Gov. Jerry Brown knows he’s in trouble when even President Obama seems to be ganging up against him.

One of the high points of the president’s State of the Union address the other night was a clarion call for universal pre-school education, paid on the public dime. You know, almost exactly like the proposal by Democratic legislators that Brown pointedly ignored when he put out his proposed 2014-15 budget last month.

The president talked about how he asked last year for Congress to help states pay for adding that extra year of school for all four-year-olds and called on Congress to push that funding through this year.

“It is right for America,” the president thundered. “We need to get this done.”

And just to rub it in, he noted that 30 other states already have raised money for those pre-kindergarten classes.

“They know we can’t wait,” the president said.

Cut to the governor gnashing his teeth and Democratic legislators, educators and children’s advocates frantically firing off e-mails about the need to get California moving on those new classes.

“Yes, we have to be wise about dealing with our budget surplus,” Senate President Pro Tem Darrell Steinberg said at a Sacramento news conference last month, when he announced his support for a bill that would provide free and universal pre-kindergarten classes across the state.

But money for those new classes would be wise spending, he added.

Multiply Steinberg by the other 119 members of the Legislature, each convinced that his or her own favorite program would be “wise spending” for the state and you can see just how hard it will be for Brown to hold his budget line against new spending.

There’s plenty of evidence that getting children, especially poor children, into school a year earlier can boost their academic performance in later years. And with wealthy and middle-class parents already sending their young kids to private pre-schools, less advantaged children could find themselves behind even before their first day of school.

There’s even more evidence, however, that putting the bulk of California four-year-olds in a classroom with teachers, chairs and workbooks is going to be hugely expensive, with a price tag of about $1 billion by the time the program is phased in over five years.

And an educational program like that is never going away, leaving the state to come up with the $1 billion or more from now until forever.

That works as long as the surpluses continue, but all good things end. Just ask former Gov. Gray Davis.

In his budget message earlier this year, Brown called for “wisdom and prudence” in allotting the state’s growing fiscal surplus and warned that with plenty of state debts still to be paid, “it isn’t time to embark on a raft of new initiatives.”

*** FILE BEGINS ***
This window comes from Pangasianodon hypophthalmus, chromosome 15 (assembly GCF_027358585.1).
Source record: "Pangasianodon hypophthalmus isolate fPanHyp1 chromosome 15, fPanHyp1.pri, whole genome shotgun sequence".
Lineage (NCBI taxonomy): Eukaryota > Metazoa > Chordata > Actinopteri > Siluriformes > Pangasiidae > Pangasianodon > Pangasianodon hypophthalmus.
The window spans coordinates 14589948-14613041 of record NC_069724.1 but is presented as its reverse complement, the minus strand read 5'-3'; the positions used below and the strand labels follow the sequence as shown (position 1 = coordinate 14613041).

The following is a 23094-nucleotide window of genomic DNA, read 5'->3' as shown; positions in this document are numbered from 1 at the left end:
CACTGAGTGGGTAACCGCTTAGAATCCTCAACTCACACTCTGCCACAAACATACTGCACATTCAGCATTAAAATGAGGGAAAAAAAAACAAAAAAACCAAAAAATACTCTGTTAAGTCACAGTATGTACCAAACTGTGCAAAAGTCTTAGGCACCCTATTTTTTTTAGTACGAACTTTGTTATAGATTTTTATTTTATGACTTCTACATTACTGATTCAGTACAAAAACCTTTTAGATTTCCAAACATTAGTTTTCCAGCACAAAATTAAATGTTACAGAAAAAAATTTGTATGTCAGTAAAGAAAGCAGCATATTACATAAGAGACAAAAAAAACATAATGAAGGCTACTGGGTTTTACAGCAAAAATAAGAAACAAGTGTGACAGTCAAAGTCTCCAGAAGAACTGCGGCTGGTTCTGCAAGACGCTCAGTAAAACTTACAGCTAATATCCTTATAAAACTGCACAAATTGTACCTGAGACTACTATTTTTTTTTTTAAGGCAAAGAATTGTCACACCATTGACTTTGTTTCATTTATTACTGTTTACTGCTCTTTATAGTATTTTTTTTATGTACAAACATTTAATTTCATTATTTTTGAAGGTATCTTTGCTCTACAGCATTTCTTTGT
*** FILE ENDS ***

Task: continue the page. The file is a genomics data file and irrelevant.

It’s not that providing that free pre-school is a bad idea or that it wouldn’t be great if the state could instantly boost welfare and health-care payments or provide a more robust safety net or improve the state’s deteriorating infrastructure. But government spending is – or at least should be – a zero-sum game, with every new dollar going to one program having to either come out of another program’s money or from cash set aside for a future no one can predict.

“There’s always a gap between what we’d like to do and what we’re able to do,” Brown told reporters when he introduced the budget.

Not surprisingly, legislators don’t want to make those hard choices. If poor children suffer because free universal pre-school isn’t available, it’s a crime against those children to let even one more day pass without correcting the problem, they argue.

That’s not a new story. Years ago, when I was covering a small Southern California hospital district, a group of doctors came to a board meeting and called for the hospital to buy one of the new and costly medical imaging devices that had just come on the market.

The board members asked the doctors to wait a few months until the next year’s budget was being put together and the cost of the new machine could be weighed against the hospital’s other needs.

That wasn’t good enough for the doctors.

“People will die if we don’t get this machine now,” they warned.

That’s almost the same argument Steinberg and other legislators will be making about any number of worthy programs before the budget is signed in June: if the state doesn’t come through with more money, bad things will happen to good people.

That’s all true, but those woes can’t drive the future of a state like California.

A year ago, Brown talked about how legislators get exuberant over the prospect of budget surpluses.

For legislators, it’s simple.

“There is need. This is right. How can you not spend it?” Brown said. “And it’s very hard to say no and that’s basically my job … I accept and embrace my role of saying no.”

The governor is going to have plenty of chances to say “no” between now and June and it’s a good bet his fellow Democrats aren’t going to make it any easier for him.

John Wildermuth is a long-time writer on California politics.